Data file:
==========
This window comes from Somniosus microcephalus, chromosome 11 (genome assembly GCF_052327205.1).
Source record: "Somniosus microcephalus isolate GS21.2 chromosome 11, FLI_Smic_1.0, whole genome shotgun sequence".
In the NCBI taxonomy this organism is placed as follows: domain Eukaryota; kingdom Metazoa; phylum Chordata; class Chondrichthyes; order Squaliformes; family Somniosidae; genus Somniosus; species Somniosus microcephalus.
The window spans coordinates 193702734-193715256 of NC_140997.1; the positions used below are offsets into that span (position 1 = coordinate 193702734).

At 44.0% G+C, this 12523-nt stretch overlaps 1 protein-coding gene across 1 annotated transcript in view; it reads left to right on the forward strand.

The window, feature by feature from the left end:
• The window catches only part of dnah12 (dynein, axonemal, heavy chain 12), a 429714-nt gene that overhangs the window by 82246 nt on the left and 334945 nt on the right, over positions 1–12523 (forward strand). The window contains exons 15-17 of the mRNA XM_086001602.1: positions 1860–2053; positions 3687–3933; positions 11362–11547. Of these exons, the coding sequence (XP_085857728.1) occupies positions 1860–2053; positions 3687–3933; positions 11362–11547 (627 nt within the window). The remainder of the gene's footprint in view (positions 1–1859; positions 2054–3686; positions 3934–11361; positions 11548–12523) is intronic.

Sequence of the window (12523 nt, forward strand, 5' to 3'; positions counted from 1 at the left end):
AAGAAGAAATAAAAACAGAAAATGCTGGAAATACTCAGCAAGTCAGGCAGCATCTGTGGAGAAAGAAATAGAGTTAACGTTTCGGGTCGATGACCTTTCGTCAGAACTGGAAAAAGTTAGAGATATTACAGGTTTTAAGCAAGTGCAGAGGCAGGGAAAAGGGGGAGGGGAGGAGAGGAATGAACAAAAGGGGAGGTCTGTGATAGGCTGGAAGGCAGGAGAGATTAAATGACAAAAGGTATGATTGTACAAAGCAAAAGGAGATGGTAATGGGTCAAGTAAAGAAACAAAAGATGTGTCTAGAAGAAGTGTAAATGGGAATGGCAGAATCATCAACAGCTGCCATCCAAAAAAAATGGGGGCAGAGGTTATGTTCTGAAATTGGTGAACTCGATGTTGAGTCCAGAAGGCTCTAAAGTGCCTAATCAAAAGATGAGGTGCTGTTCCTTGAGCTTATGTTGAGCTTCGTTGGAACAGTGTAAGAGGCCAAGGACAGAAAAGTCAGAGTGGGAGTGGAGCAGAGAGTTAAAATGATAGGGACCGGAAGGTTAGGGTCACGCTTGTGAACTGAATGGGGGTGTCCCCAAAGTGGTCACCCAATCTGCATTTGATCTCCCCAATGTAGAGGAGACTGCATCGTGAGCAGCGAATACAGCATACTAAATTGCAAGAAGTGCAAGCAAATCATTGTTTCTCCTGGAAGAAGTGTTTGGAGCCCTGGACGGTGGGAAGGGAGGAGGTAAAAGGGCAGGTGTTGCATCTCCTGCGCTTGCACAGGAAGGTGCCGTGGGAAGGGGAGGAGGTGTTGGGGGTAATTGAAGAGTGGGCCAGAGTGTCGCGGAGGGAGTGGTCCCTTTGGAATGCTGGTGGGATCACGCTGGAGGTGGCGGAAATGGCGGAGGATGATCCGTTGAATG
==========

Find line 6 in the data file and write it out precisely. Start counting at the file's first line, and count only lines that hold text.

The window, feature by feature from the left end: